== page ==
Effects of selected family characteristics on interrelated components of household asset portfolios Public Deposited

http://ir.library.oregonstate.edu/concern/graduate_thesis_or_dissertations/gm80hz46j

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  • The effects of selected family characteristics on interrelated components of household asset portfolios over a three-year time period were investigated. Specifically, this study attempted to conceptually define mental accounts, to identify own-adjustment and cross-adjustment characteristics of these mental accounts, to explore influences of selected family characteristics on these mental accounts, and to examine substantial effects of income on family portfolio behavior. Based on the behavioral life-cycle hypothesis, consumer demand theory, household production theory, and the stock adjustment hypothesis, a family portfolio behavior model was formulated for studying family saving behavior as reflected in household asset portfolios. A tobit model was utilized to estimate own- and cross-adjustment coefficients of the portfolio components, and short-term and equilibrium effects of family characteristics. The data were from the Survey of Consumer Finances conducted in 1983 and 1986. Findings strongly support the mental account hierarchy hypothesis which was reflected in the own- and cross-adjustment coefficients estimated. In addition, family income and education of the household head showed positive influences on various mental accounts. Age of the household head, employment status, family life cycle stage, house mortgage, home value, other assets, and other debts showed effects on some mental accounts. Income had a substantial influence on family portfolio behavior. The behavior of middle-income families was more consistent with the hypothesis of a mental account hierarchy than the other income groups, which implies diverse preferences for asset characteristics and varying financial needs of families at different income levels. This study has contributed to the body of knowledge of family saving behavior and increased the understanding of adaptivity and dynamics of family saving behavior. The research findings could be utilized by family finance educators and consultants, financial service marketers, and public policy makers in working successfully with different family types, marketing various financial instruments, and designing effective savings policies. In addition, this study has provided empirical evidence to assess existing theoretical models and to inspire the building of new theories.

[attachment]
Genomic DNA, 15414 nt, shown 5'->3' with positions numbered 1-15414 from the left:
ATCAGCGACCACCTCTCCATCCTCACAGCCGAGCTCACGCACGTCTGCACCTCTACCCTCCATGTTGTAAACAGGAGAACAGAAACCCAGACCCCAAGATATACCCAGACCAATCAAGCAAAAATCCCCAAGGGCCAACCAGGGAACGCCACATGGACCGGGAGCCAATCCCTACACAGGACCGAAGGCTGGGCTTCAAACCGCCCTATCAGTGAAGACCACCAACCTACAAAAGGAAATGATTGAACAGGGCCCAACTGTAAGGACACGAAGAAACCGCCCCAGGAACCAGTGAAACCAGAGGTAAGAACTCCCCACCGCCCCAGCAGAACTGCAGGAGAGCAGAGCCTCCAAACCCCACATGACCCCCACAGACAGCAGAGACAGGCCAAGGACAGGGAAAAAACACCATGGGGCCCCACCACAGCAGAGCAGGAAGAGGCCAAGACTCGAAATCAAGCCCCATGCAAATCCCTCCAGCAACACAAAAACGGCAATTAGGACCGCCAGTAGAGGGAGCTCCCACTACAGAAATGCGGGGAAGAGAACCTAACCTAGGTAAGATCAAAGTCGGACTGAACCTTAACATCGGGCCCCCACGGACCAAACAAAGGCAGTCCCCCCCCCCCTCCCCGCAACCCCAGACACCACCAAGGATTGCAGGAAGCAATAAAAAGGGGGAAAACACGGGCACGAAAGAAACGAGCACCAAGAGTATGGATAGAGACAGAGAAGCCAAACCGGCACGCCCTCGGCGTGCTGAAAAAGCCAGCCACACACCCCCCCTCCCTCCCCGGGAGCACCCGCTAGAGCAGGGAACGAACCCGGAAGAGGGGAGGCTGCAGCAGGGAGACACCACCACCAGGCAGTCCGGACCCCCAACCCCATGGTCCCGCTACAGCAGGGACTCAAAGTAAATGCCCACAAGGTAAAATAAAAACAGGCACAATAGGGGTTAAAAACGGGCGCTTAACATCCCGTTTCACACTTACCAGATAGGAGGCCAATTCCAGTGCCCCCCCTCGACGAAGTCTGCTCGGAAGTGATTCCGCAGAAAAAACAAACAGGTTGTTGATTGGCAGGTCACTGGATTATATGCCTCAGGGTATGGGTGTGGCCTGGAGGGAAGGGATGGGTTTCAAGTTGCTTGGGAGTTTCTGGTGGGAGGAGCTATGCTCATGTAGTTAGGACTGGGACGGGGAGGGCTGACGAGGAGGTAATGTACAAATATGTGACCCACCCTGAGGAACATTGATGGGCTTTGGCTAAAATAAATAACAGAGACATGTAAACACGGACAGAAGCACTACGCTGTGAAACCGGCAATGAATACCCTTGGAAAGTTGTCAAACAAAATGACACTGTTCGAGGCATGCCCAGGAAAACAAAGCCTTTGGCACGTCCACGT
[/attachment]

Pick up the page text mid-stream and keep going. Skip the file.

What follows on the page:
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  • description.provenance : Approved for entry into archive by Patricia Black(patricia.black@oregonstate.edu) on 2013-01-24T20:09:44Z (GMT) No. of bitstreams: 1 XiaoJingjian1992.pdf: 6536642 bytes, checksum: 0c35211e7dc233f3bde49917b125db84 (MD5)
  • description.provenance : Approved for entry into archive by Patricia Black(patricia.black@oregonstate.edu) on 2013-01-24T20:17:09Z (GMT) No. of bitstreams: 1 XiaoJingjian1992.pdf: 6536642 bytes, checksum: 0c35211e7dc233f3bde49917b125db84 (MD5)
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